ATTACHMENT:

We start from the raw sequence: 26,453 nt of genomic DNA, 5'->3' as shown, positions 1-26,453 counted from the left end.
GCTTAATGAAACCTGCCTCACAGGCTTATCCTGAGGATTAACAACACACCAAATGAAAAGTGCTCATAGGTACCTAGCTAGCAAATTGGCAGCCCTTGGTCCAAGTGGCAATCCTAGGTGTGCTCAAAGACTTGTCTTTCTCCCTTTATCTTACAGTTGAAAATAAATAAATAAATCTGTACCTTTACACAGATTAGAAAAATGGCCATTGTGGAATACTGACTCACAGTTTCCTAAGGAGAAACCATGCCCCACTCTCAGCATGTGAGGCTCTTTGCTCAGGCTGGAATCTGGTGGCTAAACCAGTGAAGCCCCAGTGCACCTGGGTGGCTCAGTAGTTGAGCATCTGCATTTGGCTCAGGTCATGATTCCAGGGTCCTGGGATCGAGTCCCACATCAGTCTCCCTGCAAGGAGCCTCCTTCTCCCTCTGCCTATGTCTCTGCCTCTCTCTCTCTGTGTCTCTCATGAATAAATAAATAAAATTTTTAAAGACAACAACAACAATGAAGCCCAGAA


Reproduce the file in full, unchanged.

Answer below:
We start from the raw sequence: 26,453 nt of genomic DNA, 5'->3' as shown, positions 1-26,453 counted from the left end.
GCTTAATGAAACCTGCCTCACAGGCTTATCCTGAGGATTAACAACACACCAAATGAAAAGTGCTCATAGGTACCTAGCTAGCAAATTGGCAGCCCTTGGTCCAAGTGGCAATCCTAGGTGTGCTCAAAGACTTGTCTTTCTCCCTTTATCTTACAGTTGAAAATAAATAAATAAATCTGTACCTTTACACAGATTAGAAAAATGGCCATTGTGGAATACTGACTCACAGTTTCCTAAGGAGAAACCATGCCCCACTCTCAGCATGTGAGGCTCTTTGCTCAGGCTGGAATCTGGTGGCTAAACCAGTGAAGCCCCAGTGCACCTGGGTGGCTCAGTAGTTGAGCATCTGCATTTGGCTCAGGTCATGATTCCAGGGTCCTGGGATCGAGTCCCACATCAGTCTCCCTGCAAGGAGCCTCCTTCTCCCTCTGCCTATGTCTCTGCCTCTCTCTCTCTGTGTCTCTCATGAATAAATAAATAAAATTTTTAAAGACAACAACAACAATGAAGCCCAGAA